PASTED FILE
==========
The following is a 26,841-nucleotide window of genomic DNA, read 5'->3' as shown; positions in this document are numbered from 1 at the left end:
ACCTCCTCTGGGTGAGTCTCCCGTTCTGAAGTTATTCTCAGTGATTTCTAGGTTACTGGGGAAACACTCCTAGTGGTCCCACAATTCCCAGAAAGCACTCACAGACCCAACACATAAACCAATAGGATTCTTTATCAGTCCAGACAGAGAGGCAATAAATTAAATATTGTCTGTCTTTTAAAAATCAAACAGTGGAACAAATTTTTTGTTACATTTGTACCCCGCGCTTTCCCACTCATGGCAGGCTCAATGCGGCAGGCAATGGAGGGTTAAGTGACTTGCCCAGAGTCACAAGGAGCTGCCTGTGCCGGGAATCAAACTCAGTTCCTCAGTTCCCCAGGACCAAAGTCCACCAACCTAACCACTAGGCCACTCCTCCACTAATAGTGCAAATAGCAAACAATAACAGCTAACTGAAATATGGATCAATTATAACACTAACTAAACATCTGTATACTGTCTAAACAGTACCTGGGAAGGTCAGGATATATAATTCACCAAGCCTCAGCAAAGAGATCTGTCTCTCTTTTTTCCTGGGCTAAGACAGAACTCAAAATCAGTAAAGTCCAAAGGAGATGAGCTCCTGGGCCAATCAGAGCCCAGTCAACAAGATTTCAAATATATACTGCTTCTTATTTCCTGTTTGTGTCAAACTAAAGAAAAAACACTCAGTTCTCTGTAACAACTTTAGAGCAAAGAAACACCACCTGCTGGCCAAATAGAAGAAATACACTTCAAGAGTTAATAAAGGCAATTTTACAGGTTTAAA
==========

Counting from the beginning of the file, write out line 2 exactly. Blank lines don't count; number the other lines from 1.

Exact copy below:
ACCTCCTCTGGGTGAGTCTCCCGTTCTGAAGTTATTCTCAGTGATTTCTAGGTTACTGGGGAAACACTCCTAGTGGTCCCACAATTCCCAGAAAGCACTCACAGACCCAACACATAAACCAATAGGATTCTTTATCAGTCCAGACAGAGAGGCAATAAATTAAATATTGTCTGTCTTTTAAAAATCAAACAGTGGAACAAATTTTTTGTTACATTTGTACCCCGCGCTTTCCCACTCATGGCAGGCTCAATGCGGCAGGCAATGGAGGGTTAAGTGACTTGCCCAGAGTCACAAGGAGCTGCCTGTGCCGGGAATCAAACTCAGTTCCTCAGTTCCCCAGGACCAAAGTCCACCAACCTAACCACTAGGCCACTCCTCCACTAATAGTGCAAATAGCAAACAATAACAGCTAACTGAAATATGGATCAATTATAACACTAACTAAACATCTGTATACTGTCTAAACAGTACCTGGGAAGGTCAGGATATATAATTCACCAAGCCTCAGCAAAGAGATCTGTCTCTCTTTTTTCCTGGGCTAAGACAGAACTCAAAATCAGTAAAGTCCAAAGGAGATGAGCTCCTGGGCCAATCAGAGCCCAGTCAACAAGATTTCAAATATATACTGCTTCTTATTTCCTGTTTGTGTCAAACTAAAGAAAAAACACTCAGTTCTCTGTAACAACTTTAGAGCAAAGAAACACCACCTGCTGGCCAAATAGAAGAAATACACTTCAAGAGTTAATAAAGGCAATTTTACAGGTTTAAA